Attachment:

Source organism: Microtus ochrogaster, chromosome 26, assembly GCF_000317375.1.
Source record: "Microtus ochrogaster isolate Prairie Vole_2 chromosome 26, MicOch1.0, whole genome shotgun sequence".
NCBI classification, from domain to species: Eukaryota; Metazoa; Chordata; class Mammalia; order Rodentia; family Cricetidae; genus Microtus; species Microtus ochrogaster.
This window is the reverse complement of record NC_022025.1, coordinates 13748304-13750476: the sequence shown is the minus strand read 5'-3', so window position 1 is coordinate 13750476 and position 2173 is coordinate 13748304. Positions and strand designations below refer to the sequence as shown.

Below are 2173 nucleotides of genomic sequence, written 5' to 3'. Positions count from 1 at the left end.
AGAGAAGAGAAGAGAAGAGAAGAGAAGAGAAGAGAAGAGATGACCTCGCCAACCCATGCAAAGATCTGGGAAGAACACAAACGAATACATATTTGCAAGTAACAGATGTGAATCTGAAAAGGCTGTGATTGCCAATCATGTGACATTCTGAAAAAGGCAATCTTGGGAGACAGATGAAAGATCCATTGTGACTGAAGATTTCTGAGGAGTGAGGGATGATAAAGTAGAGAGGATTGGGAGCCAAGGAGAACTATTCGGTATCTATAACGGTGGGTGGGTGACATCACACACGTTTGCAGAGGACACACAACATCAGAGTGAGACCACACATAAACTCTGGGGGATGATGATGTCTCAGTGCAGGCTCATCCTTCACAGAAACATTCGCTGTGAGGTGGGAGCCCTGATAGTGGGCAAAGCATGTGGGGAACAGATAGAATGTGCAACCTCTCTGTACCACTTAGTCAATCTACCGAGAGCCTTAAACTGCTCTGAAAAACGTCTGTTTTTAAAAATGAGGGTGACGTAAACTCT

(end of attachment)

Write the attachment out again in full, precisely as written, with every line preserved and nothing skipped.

Source organism: Microtus ochrogaster, chromosome 26, assembly GCF_000317375.1.
Source record: "Microtus ochrogaster isolate Prairie Vole_2 chromosome 26, MicOch1.0, whole genome shotgun sequence".
NCBI classification, from domain to species: Eukaryota; Metazoa; Chordata; class Mammalia; order Rodentia; family Cricetidae; genus Microtus; species Microtus ochrogaster.
This window is the reverse complement of record NC_022025.1, coordinates 13748304-13750476: the sequence shown is the minus strand read 5'-3', so window position 1 is coordinate 13750476 and position 2173 is coordinate 13748304. Positions and strand designations below refer to the sequence as shown.

Below are 2173 nucleotides of genomic sequence, written 5' to 3'. Positions count from 1 at the left end.
AGAGAAGAGAAGAGAAGAGAAGAGAAGAGAAGAGAAGAGATGACCTCGCCAACCCATGCAAAGATCTGGGAAGAACACAAACGAATACATATTTGCAAGTAACAGATGTGAATCTGAAAAGGCTGTGATTGCCAATCATGTGACATTCTGAAAAAGGCAATCTTGGGAGACAGATGAAAGATCCATTGTGACTGAAGATTTCTGAGGAGTGAGGGATGATAAAGTAGAGAGGATTGGGAGCCAAGGAGAACTATTCGGTATCTATAACGGTGGGTGGGTGACATCACACACGTTTGCAGAGGACACACAACATCAGAGTGAGACCACACATAAACTCTGGGGGATGATGATGTCTCAGTGCAGGCTCATCCTTCACAGAAACATTCGCTGTGAGGTGGGAGCCCTGATAGTGGGCAAAGCATGTGGGGAACAGATAGAATGTGCAACCTCTCTGTACCACTTAGTCAATCTACCGAGAGCCTTAAACTGCTCTGAAAAACGTCTGTTTTTAAAAATGAGGGTGACGTAAACTCT